Wednesday, March 29, 2023


Banking woes send consumers looking for safer alternatives, some Indiana communities resist a dollar chain store "invasion," and a permit to build an oil pipeline tunnel under the Great Lakes is postponed.


Republicans say it is premature to consider gun legislation after the Nashville shooting, federal officials are unsure it was a hate crime, and regulators say Silicon Valley Bank was aware of its financial risks.


Small towns respond creatively to their sometimes hidden housing and homelessness crisis, a new national weather prediction system expected next year will help close the gap between urban and rural forecasting as severe weather events increase, and more rural communities can apply for a CIRD design project to boost economic development.

March for Our Lives Returns to Ohio


Friday, June 10, 2022   

The March for Our Lives movement was born four years ago in response to the Parkland, Florida, school shooting, and Saturday, people from Ohio will march again with others from around the nation to demand gun-law reforms.

The rebirth of the movement comes in the wake of the deadly school shooting in Uvalde, Texas.

Michelle Dillingham, organizer for the Cincinnati Federation of Teachers, said there is a unified call for reforms to address the public health crisis of gun violence.

"This is not a celebration, right, this is traumatic," Dillingham emphasized. "We are seeing an unacceptable level of gun violence on school grounds, traumatizing our youth and their families. And so, we will march to compel lawmakers to make common-sense gun reforms."

In addition to the Cincinnati event, marches will be held in Cleveland, Columbus, Dayton and Toledo. Advocates are calling for reforms including background checks for gun sales, "red flag" laws, and safe storage provisions. Some gun owners have voiced concerns about changes they believe could compromise their Second Amendment rights.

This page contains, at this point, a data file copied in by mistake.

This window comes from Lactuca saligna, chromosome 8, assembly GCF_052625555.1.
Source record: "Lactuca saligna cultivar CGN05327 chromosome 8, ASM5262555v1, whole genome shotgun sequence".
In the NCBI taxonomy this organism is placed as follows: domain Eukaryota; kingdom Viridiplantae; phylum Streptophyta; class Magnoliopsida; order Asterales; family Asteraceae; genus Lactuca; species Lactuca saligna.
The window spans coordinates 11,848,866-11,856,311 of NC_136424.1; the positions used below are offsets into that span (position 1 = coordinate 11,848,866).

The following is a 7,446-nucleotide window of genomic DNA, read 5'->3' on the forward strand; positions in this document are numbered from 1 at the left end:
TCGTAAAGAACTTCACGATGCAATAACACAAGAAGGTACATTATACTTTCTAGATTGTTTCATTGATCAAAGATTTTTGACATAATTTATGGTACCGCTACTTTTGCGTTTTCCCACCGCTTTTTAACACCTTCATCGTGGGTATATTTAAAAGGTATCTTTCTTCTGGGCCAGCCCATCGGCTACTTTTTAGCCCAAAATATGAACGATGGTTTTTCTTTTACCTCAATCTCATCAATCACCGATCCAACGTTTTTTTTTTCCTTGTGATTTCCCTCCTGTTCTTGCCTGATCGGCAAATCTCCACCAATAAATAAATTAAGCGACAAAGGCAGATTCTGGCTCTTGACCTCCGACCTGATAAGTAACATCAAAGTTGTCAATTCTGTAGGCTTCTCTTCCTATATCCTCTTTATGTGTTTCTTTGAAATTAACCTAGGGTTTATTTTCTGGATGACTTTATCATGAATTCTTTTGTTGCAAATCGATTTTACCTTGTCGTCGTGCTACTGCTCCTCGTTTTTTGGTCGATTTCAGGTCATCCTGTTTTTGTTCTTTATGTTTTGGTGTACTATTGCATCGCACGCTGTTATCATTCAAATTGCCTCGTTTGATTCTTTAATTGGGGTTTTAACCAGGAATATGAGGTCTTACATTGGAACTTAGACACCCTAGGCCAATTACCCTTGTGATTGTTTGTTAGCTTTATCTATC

Dillingham noted gun policies in Ohio have been significantly relaxed in recent years, starting with a "Stand Your Ground" law, which no longer requires retreat in certain situations before using what is referred to as "justifiable force" with a gun in self-defense.

"We've had background checks removed, training requirements reduced for concealed firearm carry," Dillingham outlined. "Our legislators are really going backwards in terms of proven measures for safe gun ownership."

Dillingham pointed out many districts have improved school safety with metal detectors and Safety Resource Officers, but she thinks some proposals risk going too far.

"This seems like a tipping point for us, because the conversation has really escalated in terms of putting guns in teachers' hands," Dillingham explained. "There are so many other proven strategies to reduce gun violence, and arming teachers is not what we're interested in seeing."

She contended more focus is needed on early detection strategies, like mental health supports for those who might be contemplating gun violence.

Disclosure: The American Federation of Teachers contributes to our fund for reporting on Education, Health Issues, Livable Wages/Working Families, and Social Justice. If you would like to help support news in the public interest, click here.

March For Our Lives 2022

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